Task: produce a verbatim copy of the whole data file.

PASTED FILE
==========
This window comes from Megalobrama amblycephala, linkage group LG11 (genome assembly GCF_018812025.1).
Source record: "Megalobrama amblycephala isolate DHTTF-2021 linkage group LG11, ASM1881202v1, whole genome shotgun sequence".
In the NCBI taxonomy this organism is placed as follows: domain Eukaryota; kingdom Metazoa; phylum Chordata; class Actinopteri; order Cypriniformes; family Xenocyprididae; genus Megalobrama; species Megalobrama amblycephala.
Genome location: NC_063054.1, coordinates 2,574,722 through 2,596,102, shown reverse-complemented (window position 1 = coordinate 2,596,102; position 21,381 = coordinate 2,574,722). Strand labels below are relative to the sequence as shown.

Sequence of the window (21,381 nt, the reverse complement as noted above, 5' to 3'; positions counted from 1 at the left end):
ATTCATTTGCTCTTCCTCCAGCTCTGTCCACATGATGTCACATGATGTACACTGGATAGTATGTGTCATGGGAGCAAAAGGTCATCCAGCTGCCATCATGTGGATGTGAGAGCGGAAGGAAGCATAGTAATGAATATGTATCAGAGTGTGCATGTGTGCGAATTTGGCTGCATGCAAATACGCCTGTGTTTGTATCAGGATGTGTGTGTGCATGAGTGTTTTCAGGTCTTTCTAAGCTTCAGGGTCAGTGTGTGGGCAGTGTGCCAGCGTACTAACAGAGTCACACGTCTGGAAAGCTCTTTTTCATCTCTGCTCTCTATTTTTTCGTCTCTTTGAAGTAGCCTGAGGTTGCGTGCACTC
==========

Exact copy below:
This window comes from Megalobrama amblycephala, linkage group LG11 (genome assembly GCF_018812025.1).
Source record: "Megalobrama amblycephala isolate DHTTF-2021 linkage group LG11, ASM1881202v1, whole genome shotgun sequence".
In the NCBI taxonomy this organism is placed as follows: domain Eukaryota; kingdom Metazoa; phylum Chordata; class Actinopteri; order Cypriniformes; family Xenocyprididae; genus Megalobrama; species Megalobrama amblycephala.
Genome location: NC_063054.1, coordinates 2,574,722 through 2,596,102, shown reverse-complemented (window position 1 = coordinate 2,596,102; position 21,381 = coordinate 2,574,722). Strand labels below are relative to the sequence as shown.

Sequence of the window (21,381 nt, the reverse complement as noted above, 5' to 3'; positions counted from 1 at the left end):
ATTCATTTGCTCTTCCTCCAGCTCTGTCCACATGATGTCACATGATGTACACTGGATAGTATGTGTCATGGGAGCAAAAGGTCATCCAGCTGCCATCATGTGGATGTGAGAGCGGAAGGAAGCATAGTAATGAATATGTATCAGAGTGTGCATGTGTGCGAATTTGGCTGCATGCAAATACGCCTGTGTTTGTATCAGGATGTGTGTGTGCATGAGTGTTTTCAGGTCTTTCTAAGCTTCAGGGTCAGTGTGTGGGCAGTGTGCCAGCGTACTAACAGAGTCACACGTCTGGAAAGCTCTTTTTCATCTCTGCTCTCTATTTTTTCGTCTCTTTGAAGTAGCCTGAGGTTGCGTGCACTC